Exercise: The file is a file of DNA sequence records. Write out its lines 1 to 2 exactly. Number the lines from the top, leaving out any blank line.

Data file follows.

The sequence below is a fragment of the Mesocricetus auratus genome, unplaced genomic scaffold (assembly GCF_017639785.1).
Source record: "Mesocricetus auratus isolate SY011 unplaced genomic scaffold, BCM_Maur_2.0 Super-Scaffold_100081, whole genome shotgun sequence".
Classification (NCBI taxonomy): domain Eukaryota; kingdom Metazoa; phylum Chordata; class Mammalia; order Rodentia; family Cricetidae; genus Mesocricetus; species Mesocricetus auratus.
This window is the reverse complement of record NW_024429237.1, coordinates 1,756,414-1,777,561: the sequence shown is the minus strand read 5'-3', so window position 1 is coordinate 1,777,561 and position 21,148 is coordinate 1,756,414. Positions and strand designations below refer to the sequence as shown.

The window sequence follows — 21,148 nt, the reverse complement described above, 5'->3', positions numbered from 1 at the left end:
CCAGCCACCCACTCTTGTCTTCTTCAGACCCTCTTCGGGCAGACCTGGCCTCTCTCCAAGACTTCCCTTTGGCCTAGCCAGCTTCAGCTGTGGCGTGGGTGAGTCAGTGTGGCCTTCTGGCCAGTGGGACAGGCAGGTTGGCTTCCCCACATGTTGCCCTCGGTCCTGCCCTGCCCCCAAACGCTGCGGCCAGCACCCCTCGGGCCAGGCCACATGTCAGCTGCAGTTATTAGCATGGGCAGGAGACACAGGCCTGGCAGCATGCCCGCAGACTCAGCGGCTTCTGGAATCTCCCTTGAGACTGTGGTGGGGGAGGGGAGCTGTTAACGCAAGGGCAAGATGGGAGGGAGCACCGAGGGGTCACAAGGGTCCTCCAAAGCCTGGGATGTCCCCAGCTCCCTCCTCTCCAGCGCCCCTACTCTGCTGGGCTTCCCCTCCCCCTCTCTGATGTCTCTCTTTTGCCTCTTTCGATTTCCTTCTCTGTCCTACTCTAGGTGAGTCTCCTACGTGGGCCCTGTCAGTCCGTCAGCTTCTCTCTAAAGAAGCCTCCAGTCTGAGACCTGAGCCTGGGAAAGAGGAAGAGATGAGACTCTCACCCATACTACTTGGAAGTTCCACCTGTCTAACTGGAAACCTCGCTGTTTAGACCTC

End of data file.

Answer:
The sequence below is a fragment of the Mesocricetus auratus genome, unplaced genomic scaffold (assembly GCF_017639785.1).
Source record: "Mesocricetus auratus isolate SY011 unplaced genomic scaffold, BCM_Maur_2.0 Super-Scaffold_100081, whole genome shotgun sequence".